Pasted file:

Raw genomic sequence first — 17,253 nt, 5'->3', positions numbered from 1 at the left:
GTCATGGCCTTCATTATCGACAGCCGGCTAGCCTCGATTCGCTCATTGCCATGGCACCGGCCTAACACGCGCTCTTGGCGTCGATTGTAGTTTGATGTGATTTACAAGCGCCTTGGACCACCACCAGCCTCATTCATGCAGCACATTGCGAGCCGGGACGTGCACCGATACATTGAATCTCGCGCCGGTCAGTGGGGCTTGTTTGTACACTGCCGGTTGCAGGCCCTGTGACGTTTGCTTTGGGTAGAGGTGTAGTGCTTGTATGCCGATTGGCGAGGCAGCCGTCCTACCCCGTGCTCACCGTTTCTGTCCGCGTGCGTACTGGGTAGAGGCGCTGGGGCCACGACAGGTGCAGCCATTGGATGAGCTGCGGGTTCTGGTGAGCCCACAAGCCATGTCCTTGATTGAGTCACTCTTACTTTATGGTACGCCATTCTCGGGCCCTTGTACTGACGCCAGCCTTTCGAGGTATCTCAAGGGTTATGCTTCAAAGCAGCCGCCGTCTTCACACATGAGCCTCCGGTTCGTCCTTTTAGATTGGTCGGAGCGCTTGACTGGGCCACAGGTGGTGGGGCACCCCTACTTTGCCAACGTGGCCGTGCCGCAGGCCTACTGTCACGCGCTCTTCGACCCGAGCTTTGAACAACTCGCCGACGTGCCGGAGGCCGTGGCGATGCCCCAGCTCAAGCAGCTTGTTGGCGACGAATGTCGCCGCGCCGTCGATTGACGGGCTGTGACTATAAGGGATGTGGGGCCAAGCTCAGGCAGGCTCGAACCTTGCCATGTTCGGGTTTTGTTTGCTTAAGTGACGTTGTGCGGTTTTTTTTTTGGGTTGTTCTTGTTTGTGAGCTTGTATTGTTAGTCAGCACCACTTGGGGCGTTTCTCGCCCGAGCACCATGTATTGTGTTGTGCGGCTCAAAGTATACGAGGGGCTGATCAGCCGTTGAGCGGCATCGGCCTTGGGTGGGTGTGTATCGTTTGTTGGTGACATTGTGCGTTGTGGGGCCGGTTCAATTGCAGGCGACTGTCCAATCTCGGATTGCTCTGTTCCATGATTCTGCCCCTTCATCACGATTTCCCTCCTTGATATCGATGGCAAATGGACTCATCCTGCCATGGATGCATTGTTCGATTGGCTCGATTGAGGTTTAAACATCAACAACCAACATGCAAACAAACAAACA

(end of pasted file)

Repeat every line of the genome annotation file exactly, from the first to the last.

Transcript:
Raw genomic sequence first — 17,253 nt, 5'->3', positions numbered from 1 at the left:
GTCATGGCCTTCATTATCGACAGCCGGCTAGCCTCGATTCGCTCATTGCCATGGCACCGGCCTAACACGCGCTCTTGGCGTCGATTGTAGTTTGATGTGATTTACAAGCGCCTTGGACCACCACCAGCCTCATTCATGCAGCACATTGCGAGCCGGGACGTGCACCGATACATTGAATCTCGCGCCGGTCAGTGGGGCTTGTTTGTACACTGCCGGTTGCAGGCCCTGTGACGTTTGCTTTGGGTAGAGGTGTAGTGCTTGTATGCCGATTGGCGAGGCAGCCGTCCTACCCCGTGCTCACCGTTTCTGTCCGCGTGCGTACTGGGTAGAGGCGCTGGGGCCACGACAGGTGCAGCCATTGGATGAGCTGCGGGTTCTGGTGAGCCCACAAGCCATGTCCTTGATTGAGTCACTCTTACTTTATGGTACGCCATTCTCGGGCCCTTGTACTGACGCCAGCCTTTCGAGGTATCTCAAGGGTTATGCTTCAAAGCAGCCGCCGTCTTCACACATGAGCCTCCGGTTCGTCCTTTTAGATTGGTCGGAGCGCTTGACTGGGCCACAGGTGGTGGGGCACCCCTACTTTGCCAACGTGGCCGTGCCGCAGGCCTACTGTCACGCGCTCTTCGACCCGAGCTTTGAACAACTCGCCGACGTGCCGGAGGCCGTGGCGATGCCCCAGCTCAAGCAGCTTGTTGGCGACGAATGTCGCCGCGCCGTCGATTGACGGGCTGTGACTATAAGGGATGTGGGGCCAAGCTCAGGCAGGCTCGAACCTTGCCATGTTCGGGTTTTGTTTGCTTAAGTGACGTTGTGCGGTTTTTTTTTTGGGTTGTTCTTGTTTGTGAGCTTGTATTGTTAGTCAGCACCACTTGGGGCGTTTCTCGCCCGAGCACCATGTATTGTGTTGTGCGGCTCAAAGTATACGAGGGGCTGATCAGCCGTTGAGCGGCATCGGCCTTGGGTGGGTGTGTATCGTTTGTTGGTGACATTGTGCGTTGTGGGGCCGGTTCAATTGCAGGCGACTGTCCAATCTCGGATTGCTCTGTTCCATGATTCTGCCCCTTCATCACGATTTCCCTCCTTGATATCGATGGCAAATGGACTCATCCTGCCATGGATGCATTGTTCGATTGGCTCGATTGAGGTTTAAACATCAACAACCAACATGCAAACAAACAAACA